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FRONT PAGE  |  12/15/2017
SATURDAY, APR 26, 2008  |  9 comments
150-Year-Old Computer Brought to Life
Designed nearly 150 years ago but never actually built until recently, the Difference Engine No. 2 designed by Charles Babbage (1791 to 1871) is a piece of Victorian technology meant to tussle with logarithms and trigonometry long before the first modern computer. Technophiles have a rare opportunity beginning May 10 to see one of these devices (only two exist) on display at the Computer History Museum in Mountain View, Calif.

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· Page 1 ·  Found: 9 user comment(s)
News Item5/1/08 2:59 PM
Jim Lincoln | Nebraska  Find all comments by Jim Lincoln
Dan, I liked COBOL, it must be because I'm English orientated. Not that you would notice that from a lot of comments here. Neil, the French are an interesting people, too bad they killed or ran off all the Huguenots, they sure could have used them through the centuries.

News Item4/29/08 9:34 PM
Dan | Tennessee  Find all comments by Dan
Jesus is a programmer. He designed DNA (talk about code!) and created the minds of men who could in turn write programs with the abilities that He provided them.

I‚Äôm also a coder. Have done assembler (PC & mainframe), COBOL, Pascal, C/C++, RPG, Rexx, Unix shell scripting and others. But when you look under the covers of all of them, it‚Äôs the same machine language (assuming the same hardware platform). Kind of like the underlying text of the Bible. You can build all kinds of ‚Äúversions‚ÄĚ on top of it but to really find out what‚Äôs going on you have to look at the underlying text.


News Item4/29/08 3:28 PM
Neil | Tucson  Find all comments by Neil
Jim, the Ada designers (at Honeywell Bull in France) elaborated upon many Pascal concepts, so it is even more structured, e.g., derived & private types, packages, & generics, for example. The French love method & system, whether in software, cuisine, cities, warfare, or theology.

News Item4/29/08 2:27 PM
Jim Lincoln | Nebraska  Find all comments by Jim Lincoln
Ah, sorry, Neil, when I was trying to pick a word, I picked program instead of language. Yes, Linux users can get gnat, and quite a few other programming languages as well. Calvinistic, I would have thought something like Pascal and its variants would be Calvinistic -- they're highly structured.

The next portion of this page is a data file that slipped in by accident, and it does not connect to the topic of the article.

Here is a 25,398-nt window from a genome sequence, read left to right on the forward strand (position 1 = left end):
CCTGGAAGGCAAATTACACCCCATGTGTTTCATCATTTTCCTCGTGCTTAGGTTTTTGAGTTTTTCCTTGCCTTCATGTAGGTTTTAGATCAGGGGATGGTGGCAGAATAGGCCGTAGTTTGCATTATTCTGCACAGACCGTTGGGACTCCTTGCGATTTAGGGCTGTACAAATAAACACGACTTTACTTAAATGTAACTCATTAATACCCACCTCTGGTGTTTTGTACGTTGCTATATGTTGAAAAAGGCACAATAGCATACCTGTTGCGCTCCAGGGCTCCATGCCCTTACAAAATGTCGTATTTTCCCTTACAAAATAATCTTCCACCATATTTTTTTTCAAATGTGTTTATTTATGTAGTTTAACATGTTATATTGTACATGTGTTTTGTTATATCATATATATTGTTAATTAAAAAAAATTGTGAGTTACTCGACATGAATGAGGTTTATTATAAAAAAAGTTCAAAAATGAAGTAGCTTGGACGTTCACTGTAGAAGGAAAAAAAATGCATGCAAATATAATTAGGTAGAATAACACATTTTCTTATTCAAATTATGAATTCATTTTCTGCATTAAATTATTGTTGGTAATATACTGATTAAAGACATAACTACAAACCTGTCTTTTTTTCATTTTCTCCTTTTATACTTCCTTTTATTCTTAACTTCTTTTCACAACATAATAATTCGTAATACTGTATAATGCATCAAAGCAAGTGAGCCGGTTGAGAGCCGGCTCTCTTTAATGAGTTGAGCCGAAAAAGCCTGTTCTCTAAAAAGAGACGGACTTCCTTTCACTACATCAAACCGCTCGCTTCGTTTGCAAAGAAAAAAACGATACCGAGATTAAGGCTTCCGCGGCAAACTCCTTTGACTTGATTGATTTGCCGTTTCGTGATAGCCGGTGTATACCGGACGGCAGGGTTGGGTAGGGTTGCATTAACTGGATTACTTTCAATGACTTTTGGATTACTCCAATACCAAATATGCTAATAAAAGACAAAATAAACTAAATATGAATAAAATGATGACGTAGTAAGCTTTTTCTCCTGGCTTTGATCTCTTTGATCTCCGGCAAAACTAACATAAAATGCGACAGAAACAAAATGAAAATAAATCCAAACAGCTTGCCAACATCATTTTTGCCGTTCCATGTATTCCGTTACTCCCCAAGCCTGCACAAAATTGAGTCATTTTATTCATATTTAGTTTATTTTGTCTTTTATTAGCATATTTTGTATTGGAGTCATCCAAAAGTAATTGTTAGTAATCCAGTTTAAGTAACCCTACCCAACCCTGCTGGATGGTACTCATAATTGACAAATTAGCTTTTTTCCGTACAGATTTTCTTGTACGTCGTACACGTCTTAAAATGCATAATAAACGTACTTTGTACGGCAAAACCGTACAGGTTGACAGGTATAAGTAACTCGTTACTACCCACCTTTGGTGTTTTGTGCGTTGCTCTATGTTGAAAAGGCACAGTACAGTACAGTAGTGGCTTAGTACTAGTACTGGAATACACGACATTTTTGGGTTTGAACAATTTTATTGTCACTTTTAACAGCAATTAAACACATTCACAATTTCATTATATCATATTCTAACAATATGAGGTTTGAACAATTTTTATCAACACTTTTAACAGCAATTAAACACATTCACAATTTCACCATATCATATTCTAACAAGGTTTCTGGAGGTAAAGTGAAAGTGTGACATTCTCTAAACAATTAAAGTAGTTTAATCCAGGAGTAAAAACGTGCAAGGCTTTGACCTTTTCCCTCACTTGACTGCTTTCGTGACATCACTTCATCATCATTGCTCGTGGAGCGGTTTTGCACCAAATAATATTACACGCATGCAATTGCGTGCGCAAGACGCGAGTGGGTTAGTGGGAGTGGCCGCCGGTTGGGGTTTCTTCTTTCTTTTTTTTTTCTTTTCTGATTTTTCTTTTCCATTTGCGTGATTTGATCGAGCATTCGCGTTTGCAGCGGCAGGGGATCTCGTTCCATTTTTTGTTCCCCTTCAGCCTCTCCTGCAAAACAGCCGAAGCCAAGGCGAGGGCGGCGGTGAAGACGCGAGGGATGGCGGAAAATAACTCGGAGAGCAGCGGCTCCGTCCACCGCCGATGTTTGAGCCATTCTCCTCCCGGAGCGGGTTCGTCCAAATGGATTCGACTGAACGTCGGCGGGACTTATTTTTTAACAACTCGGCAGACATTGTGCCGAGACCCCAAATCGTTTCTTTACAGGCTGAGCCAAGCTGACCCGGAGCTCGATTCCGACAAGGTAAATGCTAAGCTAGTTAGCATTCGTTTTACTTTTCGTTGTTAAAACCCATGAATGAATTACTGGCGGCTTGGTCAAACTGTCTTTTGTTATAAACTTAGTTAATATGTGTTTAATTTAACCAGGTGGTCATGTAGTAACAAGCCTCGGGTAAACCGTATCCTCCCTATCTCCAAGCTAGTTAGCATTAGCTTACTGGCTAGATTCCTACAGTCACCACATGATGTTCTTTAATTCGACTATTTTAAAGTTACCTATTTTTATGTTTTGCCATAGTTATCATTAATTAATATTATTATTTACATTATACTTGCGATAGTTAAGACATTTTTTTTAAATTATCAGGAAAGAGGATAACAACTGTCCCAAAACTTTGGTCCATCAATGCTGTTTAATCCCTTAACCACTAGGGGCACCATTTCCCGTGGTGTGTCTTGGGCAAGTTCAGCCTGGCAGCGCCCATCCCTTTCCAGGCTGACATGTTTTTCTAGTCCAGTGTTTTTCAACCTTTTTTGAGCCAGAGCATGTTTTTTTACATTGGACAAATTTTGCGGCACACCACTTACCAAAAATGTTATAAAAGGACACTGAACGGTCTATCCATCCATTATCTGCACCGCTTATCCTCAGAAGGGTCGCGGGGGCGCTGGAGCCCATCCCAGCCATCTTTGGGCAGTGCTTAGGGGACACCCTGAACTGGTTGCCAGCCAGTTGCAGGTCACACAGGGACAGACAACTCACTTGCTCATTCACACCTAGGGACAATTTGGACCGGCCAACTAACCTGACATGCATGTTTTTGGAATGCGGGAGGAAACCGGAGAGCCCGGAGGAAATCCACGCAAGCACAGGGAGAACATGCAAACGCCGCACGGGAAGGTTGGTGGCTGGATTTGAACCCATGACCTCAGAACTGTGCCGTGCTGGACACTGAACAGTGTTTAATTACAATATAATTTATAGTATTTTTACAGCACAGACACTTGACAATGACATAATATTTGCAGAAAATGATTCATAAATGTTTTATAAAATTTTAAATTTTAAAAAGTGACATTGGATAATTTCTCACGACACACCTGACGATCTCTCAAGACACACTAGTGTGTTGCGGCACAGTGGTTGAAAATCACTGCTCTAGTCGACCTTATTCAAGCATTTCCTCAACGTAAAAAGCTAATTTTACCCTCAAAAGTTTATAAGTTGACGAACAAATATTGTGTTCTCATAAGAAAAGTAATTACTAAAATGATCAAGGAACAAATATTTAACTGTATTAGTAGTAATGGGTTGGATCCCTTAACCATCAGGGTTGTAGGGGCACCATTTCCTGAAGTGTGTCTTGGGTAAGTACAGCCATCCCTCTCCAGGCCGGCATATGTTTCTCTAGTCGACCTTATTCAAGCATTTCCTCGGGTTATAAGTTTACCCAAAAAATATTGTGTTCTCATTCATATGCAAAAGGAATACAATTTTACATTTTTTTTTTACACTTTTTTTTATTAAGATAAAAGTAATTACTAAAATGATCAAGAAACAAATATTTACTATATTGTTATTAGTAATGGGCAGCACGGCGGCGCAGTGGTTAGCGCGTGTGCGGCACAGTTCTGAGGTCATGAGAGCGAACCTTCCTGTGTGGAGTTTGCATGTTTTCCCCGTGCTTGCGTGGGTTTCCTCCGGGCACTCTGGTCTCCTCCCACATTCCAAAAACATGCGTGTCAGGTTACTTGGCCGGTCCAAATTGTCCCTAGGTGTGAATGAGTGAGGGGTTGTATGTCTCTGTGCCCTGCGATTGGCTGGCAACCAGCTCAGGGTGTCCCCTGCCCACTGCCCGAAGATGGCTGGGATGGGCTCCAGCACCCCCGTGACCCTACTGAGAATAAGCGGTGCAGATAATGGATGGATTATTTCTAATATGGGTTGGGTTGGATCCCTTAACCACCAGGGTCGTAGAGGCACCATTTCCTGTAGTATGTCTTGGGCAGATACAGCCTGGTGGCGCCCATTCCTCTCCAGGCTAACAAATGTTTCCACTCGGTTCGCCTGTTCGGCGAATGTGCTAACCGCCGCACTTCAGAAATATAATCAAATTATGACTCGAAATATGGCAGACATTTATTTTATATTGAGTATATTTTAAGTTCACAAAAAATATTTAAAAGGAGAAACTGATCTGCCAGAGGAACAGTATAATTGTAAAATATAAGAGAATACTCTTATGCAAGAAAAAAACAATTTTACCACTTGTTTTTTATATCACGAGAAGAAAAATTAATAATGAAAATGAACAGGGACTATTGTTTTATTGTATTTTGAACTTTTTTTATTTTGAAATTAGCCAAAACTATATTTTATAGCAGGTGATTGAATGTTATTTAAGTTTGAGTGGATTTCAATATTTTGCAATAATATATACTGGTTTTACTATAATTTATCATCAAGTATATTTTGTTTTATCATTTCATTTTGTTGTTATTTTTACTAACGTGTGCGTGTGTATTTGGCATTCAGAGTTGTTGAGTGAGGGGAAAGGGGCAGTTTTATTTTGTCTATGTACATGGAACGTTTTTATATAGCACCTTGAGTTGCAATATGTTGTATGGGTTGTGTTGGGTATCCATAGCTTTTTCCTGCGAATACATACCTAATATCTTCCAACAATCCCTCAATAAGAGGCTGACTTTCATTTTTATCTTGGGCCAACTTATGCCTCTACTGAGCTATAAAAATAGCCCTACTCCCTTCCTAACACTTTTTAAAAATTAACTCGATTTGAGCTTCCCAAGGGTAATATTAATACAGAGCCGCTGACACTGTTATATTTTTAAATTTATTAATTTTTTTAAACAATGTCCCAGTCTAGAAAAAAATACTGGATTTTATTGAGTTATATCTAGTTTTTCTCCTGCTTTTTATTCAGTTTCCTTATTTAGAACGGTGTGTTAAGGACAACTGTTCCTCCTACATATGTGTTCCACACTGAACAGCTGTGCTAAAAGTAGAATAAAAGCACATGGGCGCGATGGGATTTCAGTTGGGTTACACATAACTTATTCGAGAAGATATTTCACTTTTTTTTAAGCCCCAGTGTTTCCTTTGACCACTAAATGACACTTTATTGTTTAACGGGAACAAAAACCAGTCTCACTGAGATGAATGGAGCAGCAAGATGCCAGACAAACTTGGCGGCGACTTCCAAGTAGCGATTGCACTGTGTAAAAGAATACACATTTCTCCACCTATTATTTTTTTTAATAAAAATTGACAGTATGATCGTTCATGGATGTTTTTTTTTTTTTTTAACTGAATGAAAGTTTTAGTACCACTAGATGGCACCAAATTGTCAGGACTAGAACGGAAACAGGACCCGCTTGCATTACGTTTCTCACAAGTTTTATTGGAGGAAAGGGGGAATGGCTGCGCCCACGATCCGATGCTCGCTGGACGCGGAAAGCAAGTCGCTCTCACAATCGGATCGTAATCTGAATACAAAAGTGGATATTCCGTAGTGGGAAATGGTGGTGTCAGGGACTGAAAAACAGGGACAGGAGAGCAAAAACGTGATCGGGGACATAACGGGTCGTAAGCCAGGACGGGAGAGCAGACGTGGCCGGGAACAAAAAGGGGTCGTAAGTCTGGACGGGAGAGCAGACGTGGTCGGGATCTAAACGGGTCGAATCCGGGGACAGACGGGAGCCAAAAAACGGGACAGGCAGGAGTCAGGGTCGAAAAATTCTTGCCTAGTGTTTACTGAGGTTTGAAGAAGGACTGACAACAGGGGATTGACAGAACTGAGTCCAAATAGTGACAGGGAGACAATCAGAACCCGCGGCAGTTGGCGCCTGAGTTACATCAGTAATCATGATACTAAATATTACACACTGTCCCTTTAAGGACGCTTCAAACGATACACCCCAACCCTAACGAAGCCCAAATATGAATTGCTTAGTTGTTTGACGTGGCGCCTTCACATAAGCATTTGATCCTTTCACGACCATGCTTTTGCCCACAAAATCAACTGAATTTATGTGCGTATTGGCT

News Item4/29/08 11:18 AM
Neil | Tucson  Find all comments by Neil
Ada for NC lathes, etc.? That's news to me, though it certainly is possible. Maybe it's a safety thing there, too.

A major problem with Ada is logistics - other than recent free versions like GNAT, its compilers have always been costly, in part because they had to be formally validated, & because of the "semantic gap". Efficiency problems have been largely resolved.


News Item4/29/08 10:58 AM
San Jose John | San Jose, CA  Find all comments by San Jose John
Never used it, but first heard about it
(ADA programming language) while taking
a machine shop class in the early 90s.

Evidently it was (is?) used to control
modern CNC machine shop tools.


News Item4/28/08 3:03 PM
Neil | Tucson  Find all comments by Neil
Ada is not a program, it is a programming language *standard* for which there are many compliant implementations, such as GNAT (Linux, Cygwin, Win32), Rational, and HP (formerly the venerable DEC Ada). It is analogous to the ANSI C standard.

The Euros still seem to like it - the French TGV, for example. Be grateful that airliner manufacturers have used it for their flight software - it's usually more fault-tolerant (able to detect & recover from errors) than C or C++. Think of it as the programming language for Calvinists.


News Item4/28/08 2:49 PM
Jim Lincoln | Nebraska  Find all comments by Jim Lincoln
Ada, and the computer program that was named after her, seemed to be doomed to be forgotten. Considering her background, God was gracious to her in giving her a more practical life.

Terrible idea she had though, computers writing music.


News Item4/26/08 10:37 PM
Neil | Tucson  Find all comments by Neil
Ada, Countess of Lovelace, is thought to be the first programmer for her proposed algorithm that could have been implemented on Babbage's engine had it been built then. I wonder if they tried that on the modern one? Contrary to a scurrilous comment on the above webpage, there is no evidence that she was his "girlfriend."
The Ada programming language, MIL-STD 1815A, was named in her honor.

Another English invention, Colossus, was the first programmable electronic digital computer:
The more gen'l-purpose ENIAC came a bit later in America, but got more publicity.

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